bangkok’s baat village

 

alms bowl thailand steve daveyDid you know that junior monks follow a set of 10 precepts or rules of conduct, while a fully ordained Buddhist monk observes 227 precepts? One of their daily monastic observances is the alms food collection. Each monk carries his own bowl and with around 300,000 monks in Thailand you’d think the bowl business would be booming, but as Steve Davey explains, hand-made baat are an endangered craft…

“If you are up early enough, then you will be able to see the same ritual played out all over South East Asia. Just before sunrise, Buddhist monks leave the sanctuary of their Wats, or monasteries, and walk silently around the nearby streets collecting alms from the faithful.

You can even see this ancient ritual in the Thai capital Bangkok, where the saffron-robed monks form an incongruous sight, walking around the deserted modern streets of the capital. Uniquely at the so-called Marble Temple, Wat Benchamabophit, the monks don’t walk around, but wait outside of the monastery for the faithful to turn up with their alms.

The donations are collected in the characteristic begging bowls, called baat. These used to all be made by hand, but most new ones are mass produced. One of the only places where monks bowls are still made in the traditional way is at Ban Baat, also known as Monk’s Bowl Village in Bangkok.

Ban Baat was one of three communities formed by King Rama I two centuries ago, in order to preserve the craft of making monks bowls by hand. Even at this time the art was dwindling. Now only three families still make bowls in this one remaining village, which has long since been swallowed up by the expanding metropolis, and is pretty indistinguishable from the many warrens of backstreets in the capital.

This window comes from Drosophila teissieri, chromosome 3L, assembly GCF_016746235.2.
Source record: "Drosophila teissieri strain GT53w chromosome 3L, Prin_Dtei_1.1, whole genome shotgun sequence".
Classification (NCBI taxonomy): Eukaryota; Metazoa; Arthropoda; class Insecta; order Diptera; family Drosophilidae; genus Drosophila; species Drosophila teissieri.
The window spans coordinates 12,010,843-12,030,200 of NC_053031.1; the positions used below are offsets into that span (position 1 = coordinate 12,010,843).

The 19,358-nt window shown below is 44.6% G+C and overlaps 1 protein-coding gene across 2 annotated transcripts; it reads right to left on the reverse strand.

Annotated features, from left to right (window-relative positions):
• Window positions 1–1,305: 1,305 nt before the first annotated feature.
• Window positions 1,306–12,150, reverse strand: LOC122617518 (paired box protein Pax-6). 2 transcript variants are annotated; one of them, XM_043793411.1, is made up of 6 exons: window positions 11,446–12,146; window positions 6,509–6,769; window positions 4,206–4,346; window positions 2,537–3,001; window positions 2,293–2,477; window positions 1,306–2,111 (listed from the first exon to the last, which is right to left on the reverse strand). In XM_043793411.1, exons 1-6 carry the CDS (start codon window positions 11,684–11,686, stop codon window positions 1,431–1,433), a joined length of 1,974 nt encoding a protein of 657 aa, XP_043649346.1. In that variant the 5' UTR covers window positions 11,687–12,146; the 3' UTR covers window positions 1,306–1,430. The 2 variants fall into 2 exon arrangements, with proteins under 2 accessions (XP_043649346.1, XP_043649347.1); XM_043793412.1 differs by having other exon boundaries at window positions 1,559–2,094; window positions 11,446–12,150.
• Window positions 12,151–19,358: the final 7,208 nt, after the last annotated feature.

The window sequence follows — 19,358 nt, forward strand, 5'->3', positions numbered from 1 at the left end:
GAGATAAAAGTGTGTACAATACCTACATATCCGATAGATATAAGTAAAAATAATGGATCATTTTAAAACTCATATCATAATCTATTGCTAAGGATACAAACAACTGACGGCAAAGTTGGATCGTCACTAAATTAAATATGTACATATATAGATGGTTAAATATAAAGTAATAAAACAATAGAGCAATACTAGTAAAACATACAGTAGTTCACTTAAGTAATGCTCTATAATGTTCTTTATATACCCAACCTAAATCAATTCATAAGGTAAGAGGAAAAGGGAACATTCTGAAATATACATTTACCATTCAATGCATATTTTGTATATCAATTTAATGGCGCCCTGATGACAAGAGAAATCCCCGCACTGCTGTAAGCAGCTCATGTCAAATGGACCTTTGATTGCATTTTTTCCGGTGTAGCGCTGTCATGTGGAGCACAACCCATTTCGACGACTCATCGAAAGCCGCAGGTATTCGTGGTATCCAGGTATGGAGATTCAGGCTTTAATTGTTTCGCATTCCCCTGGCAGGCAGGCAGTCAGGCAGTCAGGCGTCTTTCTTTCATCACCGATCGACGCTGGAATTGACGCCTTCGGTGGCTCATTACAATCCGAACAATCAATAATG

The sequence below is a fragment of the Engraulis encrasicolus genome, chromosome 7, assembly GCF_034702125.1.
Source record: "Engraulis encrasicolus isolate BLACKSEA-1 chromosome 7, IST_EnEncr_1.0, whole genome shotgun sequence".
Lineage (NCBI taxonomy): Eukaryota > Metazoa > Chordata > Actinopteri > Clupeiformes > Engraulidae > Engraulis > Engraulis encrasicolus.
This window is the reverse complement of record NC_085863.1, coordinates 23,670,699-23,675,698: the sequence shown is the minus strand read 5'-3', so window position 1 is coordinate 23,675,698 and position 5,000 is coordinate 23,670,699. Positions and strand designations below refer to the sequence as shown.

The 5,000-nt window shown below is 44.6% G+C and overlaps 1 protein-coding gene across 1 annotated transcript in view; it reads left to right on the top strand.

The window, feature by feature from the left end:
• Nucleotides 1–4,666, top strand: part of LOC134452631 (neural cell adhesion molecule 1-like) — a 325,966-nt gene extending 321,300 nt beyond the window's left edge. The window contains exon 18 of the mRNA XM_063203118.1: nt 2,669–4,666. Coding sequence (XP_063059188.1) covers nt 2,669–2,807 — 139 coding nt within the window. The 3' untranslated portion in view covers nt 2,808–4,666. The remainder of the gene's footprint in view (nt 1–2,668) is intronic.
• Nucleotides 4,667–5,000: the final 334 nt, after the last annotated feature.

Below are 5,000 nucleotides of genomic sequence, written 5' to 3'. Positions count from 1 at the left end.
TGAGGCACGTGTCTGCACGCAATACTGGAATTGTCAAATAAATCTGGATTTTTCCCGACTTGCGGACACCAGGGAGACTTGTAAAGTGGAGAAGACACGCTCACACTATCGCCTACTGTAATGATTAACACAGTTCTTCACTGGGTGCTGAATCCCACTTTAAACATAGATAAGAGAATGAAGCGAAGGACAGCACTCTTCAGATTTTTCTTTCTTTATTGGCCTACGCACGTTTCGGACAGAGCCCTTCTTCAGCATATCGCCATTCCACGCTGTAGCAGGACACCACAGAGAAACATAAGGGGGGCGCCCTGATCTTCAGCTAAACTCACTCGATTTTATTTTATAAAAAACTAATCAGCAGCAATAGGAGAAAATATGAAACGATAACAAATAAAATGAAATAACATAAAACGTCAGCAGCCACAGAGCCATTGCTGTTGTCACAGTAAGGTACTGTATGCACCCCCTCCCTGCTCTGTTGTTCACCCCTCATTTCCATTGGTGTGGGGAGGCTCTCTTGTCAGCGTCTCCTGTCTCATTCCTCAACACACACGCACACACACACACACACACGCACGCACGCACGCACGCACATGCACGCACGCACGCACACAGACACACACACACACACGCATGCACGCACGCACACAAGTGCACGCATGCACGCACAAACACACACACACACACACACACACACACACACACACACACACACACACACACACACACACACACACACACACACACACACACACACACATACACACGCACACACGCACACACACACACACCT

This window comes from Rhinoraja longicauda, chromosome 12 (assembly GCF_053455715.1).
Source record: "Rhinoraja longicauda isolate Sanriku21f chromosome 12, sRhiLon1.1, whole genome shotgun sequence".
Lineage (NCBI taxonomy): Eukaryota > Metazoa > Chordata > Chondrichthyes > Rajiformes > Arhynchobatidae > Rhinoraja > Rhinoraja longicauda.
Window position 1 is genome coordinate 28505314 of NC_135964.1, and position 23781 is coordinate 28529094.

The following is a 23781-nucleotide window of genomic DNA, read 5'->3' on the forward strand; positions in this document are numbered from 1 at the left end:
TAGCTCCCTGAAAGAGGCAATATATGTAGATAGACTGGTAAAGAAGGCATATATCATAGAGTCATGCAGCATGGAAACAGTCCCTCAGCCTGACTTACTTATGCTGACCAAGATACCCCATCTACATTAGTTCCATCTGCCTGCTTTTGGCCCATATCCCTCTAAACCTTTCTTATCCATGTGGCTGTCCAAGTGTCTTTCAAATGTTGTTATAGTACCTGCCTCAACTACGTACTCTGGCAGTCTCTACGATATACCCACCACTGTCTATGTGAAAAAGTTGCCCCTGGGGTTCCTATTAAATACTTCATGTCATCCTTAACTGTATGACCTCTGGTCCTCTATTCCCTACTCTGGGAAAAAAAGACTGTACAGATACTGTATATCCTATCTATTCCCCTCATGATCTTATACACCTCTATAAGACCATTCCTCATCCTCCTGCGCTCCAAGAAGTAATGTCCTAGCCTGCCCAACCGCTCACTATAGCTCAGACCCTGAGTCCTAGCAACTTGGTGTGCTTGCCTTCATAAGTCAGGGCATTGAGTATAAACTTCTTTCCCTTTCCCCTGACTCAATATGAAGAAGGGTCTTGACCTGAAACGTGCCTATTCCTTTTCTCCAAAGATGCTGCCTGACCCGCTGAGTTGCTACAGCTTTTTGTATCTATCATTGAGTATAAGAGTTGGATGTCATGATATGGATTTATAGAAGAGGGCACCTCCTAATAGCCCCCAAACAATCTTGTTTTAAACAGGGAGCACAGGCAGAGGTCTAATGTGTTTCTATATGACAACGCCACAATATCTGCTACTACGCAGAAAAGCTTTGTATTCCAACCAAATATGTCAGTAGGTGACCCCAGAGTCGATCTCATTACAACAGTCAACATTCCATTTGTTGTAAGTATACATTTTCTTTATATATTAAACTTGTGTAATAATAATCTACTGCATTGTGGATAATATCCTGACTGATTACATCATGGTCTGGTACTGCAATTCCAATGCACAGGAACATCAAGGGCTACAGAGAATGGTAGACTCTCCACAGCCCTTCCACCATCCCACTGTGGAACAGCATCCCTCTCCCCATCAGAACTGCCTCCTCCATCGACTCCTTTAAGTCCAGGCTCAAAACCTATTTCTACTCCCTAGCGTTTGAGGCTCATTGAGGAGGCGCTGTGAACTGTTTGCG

Finding Ban Baat can be tricky: just a couple of small signs point down to a network of alleyways off the busy Boriphat Road. There is fierce competition between the surviving families for visitors, and as you get close then small children will usually appear and lead you down to their family home, where you will be shown a demonstration of bowl making and usually be expected to make a donation, or even buy a bowl.

baat maker thailand steve daveyThe bowls are all made laboriously by hand. They are constructed from eight pieces of steel – particularly auspicious as this invokes the eight spokes on the Buddhist Wheel of Dharma and the enlightenment of Lord Buddha.

It takes many thousands of taps with a hammer to shape the inside of the bowl, before the outside is hammered smooth over an anvil. The process is so time consuming that even a sixth-generation craftsman can only make one or two bowls a day.

Some of the finished bowls are polished to give them a clear, natural metal finish, but others are coated with layers of black lacquer. New bowls range from around 700 to 3000 Thai baht, depending on their size and complexity, and also your haggling capability.”

Steve Davey is a internationally renowned author and professional travel photographer. He has launched a series of travel photography tours, with all land arrangements provided by Intrepid Travel. The next trip is on 6 April, 2010, to Thailand, Laos and Cambodia. More details on bettertravelphotography.com.

* photos © Steve Davey

 

About the author

Sue Elliot - Like many of us, Sue contracted a serious travel bug at an early age. She's visited over 90 countries in search of a cure, but her wanderlust just seems to get worse. Thankfully at Intrepid Travel she's amongst people who understand the affliction and since 1998 Sue has enjoyed being our blog and newsletter editor. Here you'll find helpful travel advice and inspiring tales from Sue and other Intrepid travellers.

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2 comments

Thank you for the informative article. The bowl making makes a lot of sense for these monks who are supposed to live a simple individual life.

I was in Bangkok in October and visited this little community. A wonderful experience and the family we met were absolutely delightful. Some great souvenirs and fantastic photos.

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